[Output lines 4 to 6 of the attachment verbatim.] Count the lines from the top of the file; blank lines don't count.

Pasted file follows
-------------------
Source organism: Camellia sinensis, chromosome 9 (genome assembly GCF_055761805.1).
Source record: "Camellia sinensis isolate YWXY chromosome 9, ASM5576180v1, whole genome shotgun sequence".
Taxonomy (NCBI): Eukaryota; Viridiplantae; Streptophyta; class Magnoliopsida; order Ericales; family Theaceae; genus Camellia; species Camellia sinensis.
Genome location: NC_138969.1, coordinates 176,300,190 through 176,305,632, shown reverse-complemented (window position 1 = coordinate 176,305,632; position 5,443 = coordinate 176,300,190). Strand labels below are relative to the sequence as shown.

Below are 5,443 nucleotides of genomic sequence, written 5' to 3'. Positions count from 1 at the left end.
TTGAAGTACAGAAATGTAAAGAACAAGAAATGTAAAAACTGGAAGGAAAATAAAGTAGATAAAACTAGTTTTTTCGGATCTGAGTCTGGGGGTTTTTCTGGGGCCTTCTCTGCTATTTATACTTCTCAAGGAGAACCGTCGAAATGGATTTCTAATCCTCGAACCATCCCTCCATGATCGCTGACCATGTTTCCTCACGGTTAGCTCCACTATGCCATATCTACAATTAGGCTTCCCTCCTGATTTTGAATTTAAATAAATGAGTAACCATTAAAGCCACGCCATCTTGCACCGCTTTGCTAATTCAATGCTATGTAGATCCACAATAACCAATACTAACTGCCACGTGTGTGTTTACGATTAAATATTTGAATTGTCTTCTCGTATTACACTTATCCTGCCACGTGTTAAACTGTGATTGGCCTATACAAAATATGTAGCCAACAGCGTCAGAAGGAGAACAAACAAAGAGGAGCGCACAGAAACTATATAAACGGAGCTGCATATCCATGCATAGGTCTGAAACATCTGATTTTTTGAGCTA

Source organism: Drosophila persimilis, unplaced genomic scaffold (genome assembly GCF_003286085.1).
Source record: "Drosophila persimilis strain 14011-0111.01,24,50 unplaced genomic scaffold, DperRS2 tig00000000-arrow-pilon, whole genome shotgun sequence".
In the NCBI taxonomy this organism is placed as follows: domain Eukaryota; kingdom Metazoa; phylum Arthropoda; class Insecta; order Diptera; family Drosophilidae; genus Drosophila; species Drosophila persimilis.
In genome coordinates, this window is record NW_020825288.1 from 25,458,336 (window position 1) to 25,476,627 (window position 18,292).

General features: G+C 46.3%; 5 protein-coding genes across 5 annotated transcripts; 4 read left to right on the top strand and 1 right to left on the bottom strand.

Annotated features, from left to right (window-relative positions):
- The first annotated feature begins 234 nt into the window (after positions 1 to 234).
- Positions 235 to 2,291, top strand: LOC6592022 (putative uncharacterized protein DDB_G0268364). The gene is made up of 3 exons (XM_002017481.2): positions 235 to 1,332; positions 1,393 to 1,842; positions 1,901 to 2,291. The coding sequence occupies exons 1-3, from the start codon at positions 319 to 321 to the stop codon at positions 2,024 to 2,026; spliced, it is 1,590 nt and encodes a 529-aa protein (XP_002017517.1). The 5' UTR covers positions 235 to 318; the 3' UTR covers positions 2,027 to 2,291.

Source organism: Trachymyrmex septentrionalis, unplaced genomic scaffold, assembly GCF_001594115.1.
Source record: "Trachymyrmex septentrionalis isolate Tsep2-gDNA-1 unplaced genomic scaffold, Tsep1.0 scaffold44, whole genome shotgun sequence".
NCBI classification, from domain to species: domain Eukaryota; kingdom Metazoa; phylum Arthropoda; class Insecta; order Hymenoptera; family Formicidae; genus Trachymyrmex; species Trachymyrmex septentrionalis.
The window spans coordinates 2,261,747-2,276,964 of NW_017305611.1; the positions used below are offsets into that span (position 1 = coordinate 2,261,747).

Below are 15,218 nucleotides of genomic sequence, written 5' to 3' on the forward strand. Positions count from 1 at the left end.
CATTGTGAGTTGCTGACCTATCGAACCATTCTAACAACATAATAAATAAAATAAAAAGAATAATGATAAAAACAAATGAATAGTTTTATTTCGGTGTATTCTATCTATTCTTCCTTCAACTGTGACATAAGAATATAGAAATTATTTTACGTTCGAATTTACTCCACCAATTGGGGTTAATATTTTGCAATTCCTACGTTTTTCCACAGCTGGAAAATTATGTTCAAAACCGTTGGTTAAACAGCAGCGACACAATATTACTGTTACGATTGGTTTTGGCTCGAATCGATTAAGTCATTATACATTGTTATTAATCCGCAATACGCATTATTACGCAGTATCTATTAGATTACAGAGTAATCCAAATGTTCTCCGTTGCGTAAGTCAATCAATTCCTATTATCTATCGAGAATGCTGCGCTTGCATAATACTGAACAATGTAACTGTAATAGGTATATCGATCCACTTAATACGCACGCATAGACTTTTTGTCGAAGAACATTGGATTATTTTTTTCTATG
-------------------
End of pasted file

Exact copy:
Genome location: NC_138969.1, coordinates 176,300,190 through 176,305,632, shown reverse-complemented (window position 1 = coordinate 176,305,632; position 5,443 = coordinate 176,300,190). Strand labels below are relative to the sequence as shown.

Below are 5,443 nucleotides of genomic sequence, written 5' to 3'. Positions count from 1 at the left end.
TTGAAGTACAGAAATGTAAAGAACAAGAAATGTAAAAACTGGAAGGAAAATAAAGTAGATAAAACTAGTTTTTTCGGATCTGAGTCTGGGGGTTTTTCTGGGGCCTTCTCTGCTATTTATACTTCTCAAGGAGAACCGTCGAAATGGATTTCTAATCCTCGAACCATCCCTCCATGATCGCTGACCATGTTTCCTCACGGTTAGCTCCACTATGCCATATCTACAATTAGGCTTCCCTCCTGATTTTGAATTTAAATAAATGAGTAACCATTAAAGCCACGCCATCTTGCACCGCTTTGCTAATTCAATGCTATGTAGATCCACAATAACCAATACTAACTGCCACGTGTGTGTTTACGATTAAATATTTGAATTGTCTTCTCGTATTACACTTATCCTGCCACGTGTTAAACTGTGATTGGCCTATACAAAATATGTAGCCAACAGCGTCAGAAGGAGAACAAACAAAGAGGAGCGCACAGAAACTATATAAACGGAGCTGCATATCCATGCATAGGTCTGAAACATCTGATTTTTTGAGCTA